However, his first few fights served as a preview of his future success. In this debut match, Dekkers showcased his skills by knocking out his opponent with a powerful left hook. The Dutch athlete would follow this up by earning six knockouts in his first seven professional matches.
Dekkers’ rapid progression in the sport of Muay Thai led him to climb the ranks with incredible speed. Eventually, he would capture the Muay Thai Bond Nederland (MTBN) Dutch Championship.
In first this championship bout, Ramon Dekkers faced the reigning titleholder, Kenneth Ramkisoen. Dekkers employed his signature aggressive style to wear down his opponent and secured victory by knocking Kenneth Ramkisoen out with an incredible high kick. This victory allowed Dekkers to capture the Dutch Championship title at merely the age of eighteen.
As Ramon Dekkers continued to compete, his propensity for knockout wins became a defining aspect of his fighting style. Through this, he earned the nickname “Turbine from Hell” as he was such an aggressive fighter. Overall in his career, he would earn a whopping 95 victories by way of knockout.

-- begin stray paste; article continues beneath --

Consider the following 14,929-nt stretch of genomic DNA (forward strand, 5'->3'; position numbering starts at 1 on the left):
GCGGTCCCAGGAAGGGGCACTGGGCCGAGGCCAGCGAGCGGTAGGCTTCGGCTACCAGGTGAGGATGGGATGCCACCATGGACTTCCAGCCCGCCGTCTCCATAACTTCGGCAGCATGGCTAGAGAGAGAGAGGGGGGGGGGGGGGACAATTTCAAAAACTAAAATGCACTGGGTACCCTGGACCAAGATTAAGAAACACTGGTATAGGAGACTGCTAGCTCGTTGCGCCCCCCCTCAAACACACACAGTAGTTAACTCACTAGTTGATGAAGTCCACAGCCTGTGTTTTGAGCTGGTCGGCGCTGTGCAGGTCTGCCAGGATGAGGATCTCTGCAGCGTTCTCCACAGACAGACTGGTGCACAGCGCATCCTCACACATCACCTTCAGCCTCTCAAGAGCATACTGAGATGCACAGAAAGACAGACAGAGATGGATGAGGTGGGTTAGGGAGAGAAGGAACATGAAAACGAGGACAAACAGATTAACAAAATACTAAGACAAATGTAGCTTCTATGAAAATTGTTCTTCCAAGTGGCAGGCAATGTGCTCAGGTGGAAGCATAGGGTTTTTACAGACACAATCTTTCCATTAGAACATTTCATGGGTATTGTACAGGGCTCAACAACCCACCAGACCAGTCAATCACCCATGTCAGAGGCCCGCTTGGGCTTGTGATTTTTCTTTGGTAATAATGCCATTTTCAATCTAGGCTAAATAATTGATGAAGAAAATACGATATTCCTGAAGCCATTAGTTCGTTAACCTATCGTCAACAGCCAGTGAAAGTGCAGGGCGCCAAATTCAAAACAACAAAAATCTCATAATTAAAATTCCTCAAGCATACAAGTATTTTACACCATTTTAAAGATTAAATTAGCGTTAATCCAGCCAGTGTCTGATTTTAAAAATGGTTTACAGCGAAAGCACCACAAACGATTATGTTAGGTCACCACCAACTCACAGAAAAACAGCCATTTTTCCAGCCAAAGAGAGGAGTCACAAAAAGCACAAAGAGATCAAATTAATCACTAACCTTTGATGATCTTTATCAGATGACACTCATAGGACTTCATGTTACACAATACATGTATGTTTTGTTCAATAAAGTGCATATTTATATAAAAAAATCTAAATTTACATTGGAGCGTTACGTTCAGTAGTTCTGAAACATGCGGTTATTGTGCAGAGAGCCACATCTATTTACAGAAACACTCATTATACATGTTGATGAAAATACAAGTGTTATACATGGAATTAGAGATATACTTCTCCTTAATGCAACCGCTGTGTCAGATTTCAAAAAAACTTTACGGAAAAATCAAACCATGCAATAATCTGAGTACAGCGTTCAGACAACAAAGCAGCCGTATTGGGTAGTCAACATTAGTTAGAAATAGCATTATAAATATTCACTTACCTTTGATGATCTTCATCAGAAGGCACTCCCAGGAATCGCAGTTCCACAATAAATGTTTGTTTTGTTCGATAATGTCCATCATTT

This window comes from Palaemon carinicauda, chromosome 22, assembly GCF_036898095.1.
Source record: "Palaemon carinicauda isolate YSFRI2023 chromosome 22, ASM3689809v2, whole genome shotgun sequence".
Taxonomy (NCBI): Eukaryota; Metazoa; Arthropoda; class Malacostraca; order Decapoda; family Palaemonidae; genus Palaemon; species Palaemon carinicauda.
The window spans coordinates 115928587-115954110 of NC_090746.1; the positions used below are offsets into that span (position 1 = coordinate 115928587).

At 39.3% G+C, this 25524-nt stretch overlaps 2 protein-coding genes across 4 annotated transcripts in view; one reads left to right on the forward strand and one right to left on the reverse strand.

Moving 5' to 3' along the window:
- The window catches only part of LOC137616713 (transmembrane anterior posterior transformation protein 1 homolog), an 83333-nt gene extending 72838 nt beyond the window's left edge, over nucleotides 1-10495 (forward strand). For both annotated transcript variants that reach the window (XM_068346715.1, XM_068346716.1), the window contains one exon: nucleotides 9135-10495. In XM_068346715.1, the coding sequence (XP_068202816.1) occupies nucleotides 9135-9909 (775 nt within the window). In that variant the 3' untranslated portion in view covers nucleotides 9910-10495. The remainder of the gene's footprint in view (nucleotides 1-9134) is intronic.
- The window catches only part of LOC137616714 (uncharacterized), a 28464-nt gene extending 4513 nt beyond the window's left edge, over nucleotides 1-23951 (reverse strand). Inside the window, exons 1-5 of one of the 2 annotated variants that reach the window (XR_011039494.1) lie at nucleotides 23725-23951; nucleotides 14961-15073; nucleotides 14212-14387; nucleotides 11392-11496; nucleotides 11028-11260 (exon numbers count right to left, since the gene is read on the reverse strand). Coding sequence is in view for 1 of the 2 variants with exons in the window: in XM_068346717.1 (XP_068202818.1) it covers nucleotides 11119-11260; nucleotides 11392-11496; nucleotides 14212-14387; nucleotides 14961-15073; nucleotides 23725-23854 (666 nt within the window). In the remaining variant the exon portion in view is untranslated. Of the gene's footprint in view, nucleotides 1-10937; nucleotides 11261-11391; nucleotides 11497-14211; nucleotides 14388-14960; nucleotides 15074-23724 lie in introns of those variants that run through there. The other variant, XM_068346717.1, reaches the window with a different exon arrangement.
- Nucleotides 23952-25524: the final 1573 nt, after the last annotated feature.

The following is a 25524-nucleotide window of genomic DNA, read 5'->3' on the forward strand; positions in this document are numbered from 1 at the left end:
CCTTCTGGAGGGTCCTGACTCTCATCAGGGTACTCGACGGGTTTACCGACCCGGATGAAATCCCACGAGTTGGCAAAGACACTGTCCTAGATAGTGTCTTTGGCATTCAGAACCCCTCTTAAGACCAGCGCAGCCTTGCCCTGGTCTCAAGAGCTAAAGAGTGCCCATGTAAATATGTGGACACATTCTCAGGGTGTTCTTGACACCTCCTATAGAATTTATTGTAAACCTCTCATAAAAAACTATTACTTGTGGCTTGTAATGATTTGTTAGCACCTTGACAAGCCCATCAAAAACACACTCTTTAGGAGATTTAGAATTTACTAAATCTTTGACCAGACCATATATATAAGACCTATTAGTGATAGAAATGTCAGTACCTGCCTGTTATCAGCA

International Muay Thai Champion
Before he was even 20 years old, the aggressive striker had picked up several European Muay Thai titles to add to his mantle. However, he wanted even more prestige and acclaim, so he set his sights on a World Title.
The most important moment of Ramon Dekkers’ career came in 1990 when he faced the three-time Lumpinee Stadium Muay Thai Champion Namphon Nongkee Pahuyuth. In a Dutch vs Thai showdown, the two fought for the International Muay Thai Federation Title.
This fight was a big deal in both nations. It took place at a sold-out arena in Amsterdam as millions watched via satellite from Thailand. This legendary match would go the full five rounds.
Shockingly, Dekkers won this match. At the time this was a huge upset. Few fighters could defeat a Thai-born champion in Muay Thai rules. Ramon Dekkers had changed the landscape of Muay Thai.
The two would rematch just a few months later at the iconic Lumpinee Stadium in Bangkok, Thailand. After five rounds of war, this time it was Namphon who earned the victory.
The Landscape of Muay Thai